TICE spent a day with Year 4 at John F Kennedy Primary School in Washington. The topic of our day was Horticulture and Biodiversity and Sam and Lottie devised some music and art activities to introduce these fascinating areas.
We started things off with a fun, interactive game about the metamorphosis of a butterfly. Everyone in Year 4 had a role to play and demonstrated some excellent mathematical problem-solving skills. Everyone started as little caterpillars and had to battle other students in a speed adding up activity to then progress to a cocoon and finally a butterfly. Just like in nature only the strongest survived!
Now that we were warmed up, it was time for an interactive presentation that explained the science of plants, what plants give us and why we rely so much on other living micro-organisms, insects and animals. Year 4 knew lots about this topic already and we had some excellent contributions to our group discussion.
After taking in a lot of new information about Horticulture and Biodiversity, it was time to get hands-on and creative. One of the many things we get from plants is pigment; this pigment can be used to create dyes, paint, cosmetics and medicine. Lottie brought along some home-made inks made from beetroot and turmeric, an intense yellow spice that is used to give curry a rich, golden colour.
Year 4 spent some time drawing beetroot plants, seasonal flowers and garden critters. As the fabulous illustrations took shape, the children considered how to draw the roots that anchor the pants and, because plants need sunlight to grow, added suns in yellow turmeric ink. Ladybirds (gardener’s best friends) were added to eat up green fly and we even drew bees to help pollinate the beautiful flowers that were taking shape.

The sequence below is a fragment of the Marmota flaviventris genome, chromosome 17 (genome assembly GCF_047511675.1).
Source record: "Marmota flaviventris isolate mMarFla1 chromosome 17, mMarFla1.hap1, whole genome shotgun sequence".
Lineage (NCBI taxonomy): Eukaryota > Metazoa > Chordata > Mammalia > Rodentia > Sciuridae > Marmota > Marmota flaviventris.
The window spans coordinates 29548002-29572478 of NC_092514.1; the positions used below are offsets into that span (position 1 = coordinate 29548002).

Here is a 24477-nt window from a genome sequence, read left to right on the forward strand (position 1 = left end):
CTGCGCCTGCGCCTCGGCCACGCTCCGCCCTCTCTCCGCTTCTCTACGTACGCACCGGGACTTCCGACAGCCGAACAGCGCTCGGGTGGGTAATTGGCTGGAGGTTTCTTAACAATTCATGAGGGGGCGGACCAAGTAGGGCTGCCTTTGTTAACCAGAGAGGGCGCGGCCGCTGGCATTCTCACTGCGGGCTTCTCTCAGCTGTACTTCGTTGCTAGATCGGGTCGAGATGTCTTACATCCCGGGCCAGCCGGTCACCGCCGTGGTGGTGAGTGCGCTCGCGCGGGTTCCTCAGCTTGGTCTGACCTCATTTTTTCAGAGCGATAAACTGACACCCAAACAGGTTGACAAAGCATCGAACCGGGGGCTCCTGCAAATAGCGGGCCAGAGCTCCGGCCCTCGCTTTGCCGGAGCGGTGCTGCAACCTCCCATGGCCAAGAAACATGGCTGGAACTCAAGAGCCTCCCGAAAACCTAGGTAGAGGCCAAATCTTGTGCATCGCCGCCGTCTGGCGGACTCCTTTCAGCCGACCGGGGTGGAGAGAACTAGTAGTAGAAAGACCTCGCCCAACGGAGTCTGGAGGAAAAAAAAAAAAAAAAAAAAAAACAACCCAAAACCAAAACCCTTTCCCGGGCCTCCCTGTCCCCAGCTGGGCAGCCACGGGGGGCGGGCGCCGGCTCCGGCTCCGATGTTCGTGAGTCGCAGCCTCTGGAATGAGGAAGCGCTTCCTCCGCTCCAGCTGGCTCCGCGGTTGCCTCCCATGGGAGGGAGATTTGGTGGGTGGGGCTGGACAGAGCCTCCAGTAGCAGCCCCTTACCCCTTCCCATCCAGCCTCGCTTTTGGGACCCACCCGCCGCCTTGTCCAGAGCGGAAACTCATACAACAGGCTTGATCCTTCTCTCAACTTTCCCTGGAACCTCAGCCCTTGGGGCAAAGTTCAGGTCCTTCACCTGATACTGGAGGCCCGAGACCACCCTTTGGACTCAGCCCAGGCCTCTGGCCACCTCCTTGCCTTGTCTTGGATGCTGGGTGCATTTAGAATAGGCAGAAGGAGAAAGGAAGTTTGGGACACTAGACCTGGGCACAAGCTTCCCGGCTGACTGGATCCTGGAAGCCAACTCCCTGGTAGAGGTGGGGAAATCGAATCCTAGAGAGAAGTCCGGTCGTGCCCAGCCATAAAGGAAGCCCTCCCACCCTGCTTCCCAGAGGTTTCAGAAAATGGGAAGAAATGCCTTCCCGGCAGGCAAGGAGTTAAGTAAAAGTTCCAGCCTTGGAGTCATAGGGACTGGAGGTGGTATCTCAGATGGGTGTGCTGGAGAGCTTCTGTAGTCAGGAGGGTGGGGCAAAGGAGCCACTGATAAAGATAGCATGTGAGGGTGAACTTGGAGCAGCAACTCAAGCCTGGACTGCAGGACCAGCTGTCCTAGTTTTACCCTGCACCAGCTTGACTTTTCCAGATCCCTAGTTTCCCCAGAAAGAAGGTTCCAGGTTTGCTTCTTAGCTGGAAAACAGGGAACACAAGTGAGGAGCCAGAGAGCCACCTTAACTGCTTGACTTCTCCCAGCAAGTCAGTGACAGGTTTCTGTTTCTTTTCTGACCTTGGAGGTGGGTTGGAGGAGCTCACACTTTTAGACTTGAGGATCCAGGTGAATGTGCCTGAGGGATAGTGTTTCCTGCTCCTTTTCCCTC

The natural ink studies were put to one side to dry and Year 4 popped on their coats, ready to explore the school garden. The group challenge was to collect a bag full of interesting nature finds. We found conkers, sycamore propeller seeds (just like the helicopter picture we looked at in the presentation) dry leaves, twigs, bark and catkins. The changing of the season, from winter to spring, also lead to a few new surprises in the garden. Sam showed us a range of beautiful springtime flowers – daffodils, crocuses, primroses and tulips. The crocus plants were shut that day, as the sun was hiding, but when we carefully peeled back the petals, we could see the bright yellow stamen and flower centre.
We headed back to the classroom and it was time to get creative again. We looked at some fabulous mandalas made completely out of natural resources on the SMARTboard. The mandala is a religious symbol, used primarily in Buddhism; it symbolizes the world and how everything in connected (this message was very relevant to our topic of the day!)
Lottie demonstrated how to start creating the mandalas, from the centre working out, and also that we had to think about the task like mathematicians. Year 4 guessed that the mandalas were ‘symmetrical’ and we found out that mandalas used fractions -to work out where to place leaves, petals and seeds ½ and ¼ of the way round their circle. We also started to think about sorting and scale, trying to find petals and leaves the same size to make sure our designs were as symmetrical as possible.
Mandalas are used in meditation and to help relaxation. Year 4 found that their concentrating and creating lead to them feeling very ‘chilled out’! During the task the classroom became quite peaceful and quiet and the resulting mandala artwork was simply stunning.
After a bit of fiddly gluing, our mandalas joined our ink drawings and it was time to finish off with another song.
Sam guided us through an Irish folk song called ‘The Rattlin’ Bog’. The song broke down the structure of a tree and helped us to summarise all the things we had learnt that day.
Here is Year 4’s rendition…
Caution: this song is incredibly catchy! I’ve still got it stuck in my head (!)